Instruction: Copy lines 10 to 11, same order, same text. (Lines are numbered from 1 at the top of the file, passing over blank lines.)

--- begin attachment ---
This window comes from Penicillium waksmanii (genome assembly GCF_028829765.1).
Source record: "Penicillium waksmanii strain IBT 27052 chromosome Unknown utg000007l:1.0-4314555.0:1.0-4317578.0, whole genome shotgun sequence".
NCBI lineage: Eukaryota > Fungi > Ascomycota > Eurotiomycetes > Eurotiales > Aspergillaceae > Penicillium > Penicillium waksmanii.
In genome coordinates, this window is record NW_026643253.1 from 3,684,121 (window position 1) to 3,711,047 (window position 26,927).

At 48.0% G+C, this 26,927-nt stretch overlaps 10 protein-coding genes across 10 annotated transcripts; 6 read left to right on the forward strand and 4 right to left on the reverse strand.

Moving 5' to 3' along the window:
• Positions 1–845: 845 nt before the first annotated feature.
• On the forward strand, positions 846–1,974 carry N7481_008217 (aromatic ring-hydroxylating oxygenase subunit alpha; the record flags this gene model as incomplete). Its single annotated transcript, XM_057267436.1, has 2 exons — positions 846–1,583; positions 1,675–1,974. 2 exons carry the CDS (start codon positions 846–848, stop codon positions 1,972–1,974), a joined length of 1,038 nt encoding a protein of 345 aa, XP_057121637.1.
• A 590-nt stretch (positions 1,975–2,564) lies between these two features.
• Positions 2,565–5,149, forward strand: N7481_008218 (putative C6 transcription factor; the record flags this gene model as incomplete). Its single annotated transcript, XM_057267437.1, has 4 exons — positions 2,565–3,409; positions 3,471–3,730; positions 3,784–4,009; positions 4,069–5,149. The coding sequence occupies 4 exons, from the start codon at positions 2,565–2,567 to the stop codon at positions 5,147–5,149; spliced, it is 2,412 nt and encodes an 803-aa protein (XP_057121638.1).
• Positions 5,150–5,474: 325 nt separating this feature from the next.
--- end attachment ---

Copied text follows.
• Positions 2,565–5,149, forward strand: N7481_008218 (putative C6 transcription factor; the record flags this gene model as incomplete). Its single annotated transcript, XM_057267437.1, has 4 exons — positions 2,565–3,409; positions 3,471–3,730; positions 3,784–4,009; positions 4,069–5,149. The coding sequence occupies 4 exons, from the start codon at positions 2,565–2,567 to the stop codon at positions 5,147–5,149; spliced, it is 2,412 nt and encodes an 803-aa protein (XP_057121638.1).
• Positions 5,150–5,474: 325 nt separating this feature from the next.